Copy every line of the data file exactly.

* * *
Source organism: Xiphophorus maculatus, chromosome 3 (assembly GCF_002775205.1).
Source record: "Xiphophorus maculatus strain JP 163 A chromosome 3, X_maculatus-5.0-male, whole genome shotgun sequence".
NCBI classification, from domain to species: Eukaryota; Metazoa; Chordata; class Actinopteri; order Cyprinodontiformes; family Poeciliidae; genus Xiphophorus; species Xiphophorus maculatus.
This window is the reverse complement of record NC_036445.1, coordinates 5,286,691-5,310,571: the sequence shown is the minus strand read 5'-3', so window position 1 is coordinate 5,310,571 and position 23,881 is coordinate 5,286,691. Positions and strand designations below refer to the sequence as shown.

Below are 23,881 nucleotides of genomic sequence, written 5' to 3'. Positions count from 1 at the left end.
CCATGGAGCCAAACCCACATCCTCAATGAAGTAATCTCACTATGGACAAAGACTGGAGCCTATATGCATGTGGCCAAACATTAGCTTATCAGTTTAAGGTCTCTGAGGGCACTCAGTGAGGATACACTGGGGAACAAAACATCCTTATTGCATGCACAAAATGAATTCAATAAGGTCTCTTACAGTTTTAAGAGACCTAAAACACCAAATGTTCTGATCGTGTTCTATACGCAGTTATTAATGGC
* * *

Source organism: Xiphophorus maculatus, chromosome 3 (assembly GCF_002775205.1).
Source record: "Xiphophorus maculatus strain JP 163 A chromosome 3, X_maculatus-5.0-male, whole genome shotgun sequence".
NCBI classification, from domain to species: Eukaryota; Metazoa; Chordata; class Actinopteri; order Cyprinodontiformes; family Poeciliidae; genus Xiphophorus; species Xiphophorus maculatus.
This window is the reverse complement of record NC_036445.1, coordinates 5,286,691-5,310,571: the sequence shown is the minus strand read 5'-3', so window position 1 is coordinate 5,310,571 and position 23,881 is coordinate 5,286,691. Positions and strand designations below refer to the sequence as shown.

Below are 23,881 nucleotides of genomic sequence, written 5' to 3'. Positions count from 1 at the left end.
CCATGGAGCCAAACCCACATCCTCAATGAAGTAATCTCACTATGGACAAAGACTGGAGCCTATATGCATGTGGCCAAACATTAGCTTATCAGTTTAAGGTCTCTGAGGGCACTCAGTGAGGATACACTGGGGAACAAAACATCCTTATTGCATGCACAAAATGAATTCAATAAGGTCTCTTACAGTTTTAAGAGACCTAAAACACCAAATGTTCTGATCGTGTTCTATACGCAGTTATTAATGGC